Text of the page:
Consent is one of the specific exceptions to the general requirement that law enforcement authorities must have a valid search warrant prior to a constitutional search (where there is also a reasonable expectation of privacy). Under Tennessee law, a person has a reasonable expectation of privacy in the contents of the person’s cell phone in his or her possession (an abandoned phone may be a different story). A police officer may only search the contents of the phone if there is a valid search warrant to do so or if one of the recognized exceptions to the warrant requirement is present. In the recent case of State v. Kohlmeyer, M2014-01359-CCA-R3-CD (Tenn.Crim.App. 7-7-2015), the Tennessee Court of Criminal Appeals affirmed a trial court decision that an examination of the defendant’s cell phone was valid, due to the defendant having consented to it.
In the Kohlmeyer case, police detectives had gone to the defendant’s home to check on his welfare after receiving a report that he had threatened suicide. The defendant had allegedly been Facebook messaging with a fifteen-year old girl who was in Pennsylvania, and communicated to her that he might commit suicide. The defendant acknowledged to detectives that he may have indicated that in a message but that he was in no actual distress and had just been “messing around.” One detective then asked to examine the defendant’s phone. The defendant, in his own home and not under arrest, agreed the detective could examine the phone. The phone was then handed to the second detective who, after searching through media folders on the phone (but not accessing the defendant’s Facebook account), discovered photos of what appeared to be young, undressed women. Suspecting the individuals in the photos may be minors, the detective requested to take the phone for further forensic examination. The defendant agreed to this.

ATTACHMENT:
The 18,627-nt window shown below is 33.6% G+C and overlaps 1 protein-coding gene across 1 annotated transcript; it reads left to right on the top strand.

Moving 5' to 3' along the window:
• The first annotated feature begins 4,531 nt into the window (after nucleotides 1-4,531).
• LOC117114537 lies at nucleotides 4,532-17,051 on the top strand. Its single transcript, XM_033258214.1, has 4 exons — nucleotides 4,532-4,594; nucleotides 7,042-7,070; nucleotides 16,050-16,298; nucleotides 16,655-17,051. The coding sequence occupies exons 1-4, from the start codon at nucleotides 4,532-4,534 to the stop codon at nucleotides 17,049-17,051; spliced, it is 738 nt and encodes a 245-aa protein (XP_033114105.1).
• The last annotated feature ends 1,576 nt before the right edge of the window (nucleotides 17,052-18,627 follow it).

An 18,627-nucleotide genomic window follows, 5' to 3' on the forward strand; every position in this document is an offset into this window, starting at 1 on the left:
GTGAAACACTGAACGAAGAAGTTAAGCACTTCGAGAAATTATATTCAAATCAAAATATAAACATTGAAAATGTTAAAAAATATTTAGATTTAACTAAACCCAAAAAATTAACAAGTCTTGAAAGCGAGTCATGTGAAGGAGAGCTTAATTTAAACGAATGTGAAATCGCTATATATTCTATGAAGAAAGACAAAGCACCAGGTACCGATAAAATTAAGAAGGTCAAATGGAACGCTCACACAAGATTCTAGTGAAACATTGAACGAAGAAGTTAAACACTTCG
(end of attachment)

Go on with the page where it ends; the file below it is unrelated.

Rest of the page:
A computer forensic examination recovered a number of deleted media files, some of which, by their visual content and file names, seemed to depict illegal content under Tennessee law. The defendant was ultimately convicted of two counts of sexual exploitation of minor, based on two specific video files which had been recovered from the phone’s memory.
The defendant challenged the search of the phone, arguing he had only given the phone to detectives so they could search for written messages pertaining to the alleged suicide threat from the Facebook conversation, and that the search of the media files was beyond the scope of consent. The trial court and the Court of Criminal Appeals declined to read the scope so narrowly. The search of the phone, including its entire digital media content, was valid.
For more information regarding search and seizure law in criminal cases, contact Hindman & Associates.